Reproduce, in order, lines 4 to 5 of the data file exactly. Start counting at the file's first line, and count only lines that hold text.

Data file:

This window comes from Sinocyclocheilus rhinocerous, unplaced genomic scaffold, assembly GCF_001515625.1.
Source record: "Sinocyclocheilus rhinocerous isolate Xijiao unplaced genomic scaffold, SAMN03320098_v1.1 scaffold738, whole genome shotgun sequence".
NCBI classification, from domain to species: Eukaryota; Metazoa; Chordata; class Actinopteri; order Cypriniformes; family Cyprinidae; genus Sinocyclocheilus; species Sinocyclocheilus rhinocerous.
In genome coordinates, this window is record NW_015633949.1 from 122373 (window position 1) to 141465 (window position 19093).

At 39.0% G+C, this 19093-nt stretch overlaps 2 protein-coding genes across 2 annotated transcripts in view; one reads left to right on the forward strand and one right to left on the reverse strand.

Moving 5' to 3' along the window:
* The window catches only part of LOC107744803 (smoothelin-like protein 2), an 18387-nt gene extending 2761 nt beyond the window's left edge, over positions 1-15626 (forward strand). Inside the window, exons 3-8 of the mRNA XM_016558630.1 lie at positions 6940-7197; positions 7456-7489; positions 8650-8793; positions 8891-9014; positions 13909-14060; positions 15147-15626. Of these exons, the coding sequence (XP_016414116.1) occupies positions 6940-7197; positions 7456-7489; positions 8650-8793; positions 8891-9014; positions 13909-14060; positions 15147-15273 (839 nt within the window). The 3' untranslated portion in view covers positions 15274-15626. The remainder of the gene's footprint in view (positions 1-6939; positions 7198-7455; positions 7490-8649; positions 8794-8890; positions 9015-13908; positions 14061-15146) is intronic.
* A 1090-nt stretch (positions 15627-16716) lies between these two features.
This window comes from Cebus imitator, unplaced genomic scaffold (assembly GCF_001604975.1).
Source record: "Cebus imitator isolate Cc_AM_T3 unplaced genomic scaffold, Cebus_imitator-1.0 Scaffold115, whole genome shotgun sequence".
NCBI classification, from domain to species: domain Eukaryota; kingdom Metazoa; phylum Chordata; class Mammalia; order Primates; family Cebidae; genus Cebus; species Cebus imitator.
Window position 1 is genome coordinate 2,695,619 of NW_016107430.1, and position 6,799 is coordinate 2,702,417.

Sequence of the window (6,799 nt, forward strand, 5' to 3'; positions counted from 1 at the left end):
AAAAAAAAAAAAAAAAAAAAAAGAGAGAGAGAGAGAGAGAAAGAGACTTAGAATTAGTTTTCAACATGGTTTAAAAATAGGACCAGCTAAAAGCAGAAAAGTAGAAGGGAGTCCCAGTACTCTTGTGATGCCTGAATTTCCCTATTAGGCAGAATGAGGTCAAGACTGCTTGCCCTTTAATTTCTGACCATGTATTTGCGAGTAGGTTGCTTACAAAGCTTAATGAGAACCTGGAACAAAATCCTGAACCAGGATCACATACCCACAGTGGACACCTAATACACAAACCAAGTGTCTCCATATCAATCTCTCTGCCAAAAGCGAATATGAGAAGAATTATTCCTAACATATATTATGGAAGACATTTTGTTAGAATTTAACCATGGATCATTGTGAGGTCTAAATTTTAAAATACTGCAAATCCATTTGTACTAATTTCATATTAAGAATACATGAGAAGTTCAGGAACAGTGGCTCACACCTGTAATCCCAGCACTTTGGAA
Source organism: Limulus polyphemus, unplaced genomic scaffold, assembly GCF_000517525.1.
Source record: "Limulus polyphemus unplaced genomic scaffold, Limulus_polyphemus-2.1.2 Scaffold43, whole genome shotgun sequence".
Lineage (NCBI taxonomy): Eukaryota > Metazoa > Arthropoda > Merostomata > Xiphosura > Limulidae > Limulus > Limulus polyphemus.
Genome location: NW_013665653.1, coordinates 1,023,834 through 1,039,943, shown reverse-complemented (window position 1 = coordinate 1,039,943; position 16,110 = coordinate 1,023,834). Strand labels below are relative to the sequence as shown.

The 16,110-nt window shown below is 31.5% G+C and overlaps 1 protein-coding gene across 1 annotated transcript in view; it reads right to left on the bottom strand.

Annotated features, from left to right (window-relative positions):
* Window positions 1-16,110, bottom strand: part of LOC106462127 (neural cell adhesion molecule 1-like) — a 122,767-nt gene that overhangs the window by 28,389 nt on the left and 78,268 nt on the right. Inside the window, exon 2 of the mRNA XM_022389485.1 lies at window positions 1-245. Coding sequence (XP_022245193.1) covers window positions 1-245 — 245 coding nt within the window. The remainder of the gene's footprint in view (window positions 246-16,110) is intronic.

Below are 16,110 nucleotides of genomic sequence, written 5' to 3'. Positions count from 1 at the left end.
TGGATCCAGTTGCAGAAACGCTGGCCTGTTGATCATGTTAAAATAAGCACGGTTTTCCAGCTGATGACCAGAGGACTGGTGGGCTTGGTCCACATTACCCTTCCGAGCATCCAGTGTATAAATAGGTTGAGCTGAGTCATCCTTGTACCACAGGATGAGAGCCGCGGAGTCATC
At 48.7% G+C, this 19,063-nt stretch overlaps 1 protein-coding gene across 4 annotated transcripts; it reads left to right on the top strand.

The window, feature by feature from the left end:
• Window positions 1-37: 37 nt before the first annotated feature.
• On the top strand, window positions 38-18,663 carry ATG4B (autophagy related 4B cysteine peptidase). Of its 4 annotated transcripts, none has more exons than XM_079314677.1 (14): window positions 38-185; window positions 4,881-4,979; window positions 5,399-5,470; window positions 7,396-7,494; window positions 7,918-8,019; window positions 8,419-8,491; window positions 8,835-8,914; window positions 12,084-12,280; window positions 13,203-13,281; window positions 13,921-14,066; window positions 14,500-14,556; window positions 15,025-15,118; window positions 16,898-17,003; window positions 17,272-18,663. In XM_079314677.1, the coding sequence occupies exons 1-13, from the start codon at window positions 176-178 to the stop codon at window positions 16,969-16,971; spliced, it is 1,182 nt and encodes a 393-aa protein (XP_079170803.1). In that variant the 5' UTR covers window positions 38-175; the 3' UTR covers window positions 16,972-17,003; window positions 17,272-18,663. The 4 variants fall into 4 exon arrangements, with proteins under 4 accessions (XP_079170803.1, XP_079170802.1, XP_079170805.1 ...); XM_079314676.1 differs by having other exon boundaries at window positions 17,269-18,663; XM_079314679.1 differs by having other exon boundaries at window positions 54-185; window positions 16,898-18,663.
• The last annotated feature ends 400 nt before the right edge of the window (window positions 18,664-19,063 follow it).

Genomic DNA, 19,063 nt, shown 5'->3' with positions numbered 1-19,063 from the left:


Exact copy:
In genome coordinates, this window is record NW_015633949.1 from 122373 (window position 1) to 141465 (window position 19093).

At 39.0% G+C, this 19093-nt stretch overlaps 2 protein-coding genes across 2 annotated transcripts in view; one reads left to right on the forward strand and one right to left on the reverse strand.